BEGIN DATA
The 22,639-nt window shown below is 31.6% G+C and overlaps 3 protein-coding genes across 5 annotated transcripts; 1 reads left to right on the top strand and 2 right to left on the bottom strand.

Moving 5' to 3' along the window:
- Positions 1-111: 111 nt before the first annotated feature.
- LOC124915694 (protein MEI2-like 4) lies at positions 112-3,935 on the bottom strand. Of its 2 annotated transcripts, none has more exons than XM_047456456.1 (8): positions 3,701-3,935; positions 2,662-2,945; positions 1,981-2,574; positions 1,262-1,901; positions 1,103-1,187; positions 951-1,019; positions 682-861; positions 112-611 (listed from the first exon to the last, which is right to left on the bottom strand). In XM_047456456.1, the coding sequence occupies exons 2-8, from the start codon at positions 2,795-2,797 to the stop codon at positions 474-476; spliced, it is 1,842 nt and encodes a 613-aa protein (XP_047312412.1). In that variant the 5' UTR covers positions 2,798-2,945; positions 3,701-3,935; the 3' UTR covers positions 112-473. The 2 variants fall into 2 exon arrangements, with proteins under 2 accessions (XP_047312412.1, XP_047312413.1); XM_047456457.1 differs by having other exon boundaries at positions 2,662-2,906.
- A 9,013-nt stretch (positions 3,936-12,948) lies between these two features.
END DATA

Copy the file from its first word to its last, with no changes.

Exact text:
The 22,639-nt window shown below is 31.6% G+C and overlaps 3 protein-coding genes across 5 annotated transcripts; 1 reads left to right on the top strand and 2 right to left on the bottom strand.

Moving 5' to 3' along the window:
- Positions 1-111: 111 nt before the first annotated feature.
- LOC124915694 (protein MEI2-like 4) lies at positions 112-3,935 on the bottom strand. Of its 2 annotated transcripts, none has more exons than XM_047456456.1 (8): positions 3,701-3,935; positions 2,662-2,945; positions 1,981-2,574; positions 1,262-1,901; positions 1,103-1,187; positions 951-1,019; positions 682-861; positions 112-611 (listed from the first exon to the last, which is right to left on the bottom strand). In XM_047456456.1, the coding sequence occupies exons 2-8, from the start codon at positions 2,795-2,797 to the stop codon at positions 474-476; spliced, it is 1,842 nt and encodes a 613-aa protein (XP_047312412.1). In that variant the 5' UTR covers positions 2,798-2,945; positions 3,701-3,935; the 3' UTR covers positions 112-473. The 2 variants fall into 2 exon arrangements, with proteins under 2 accessions (XP_047312412.1, XP_047312413.1); XM_047456457.1 differs by having other exon boundaries at positions 2,662-2,906.
- A 9,013-nt stretch (positions 3,936-12,948) lies between these two features.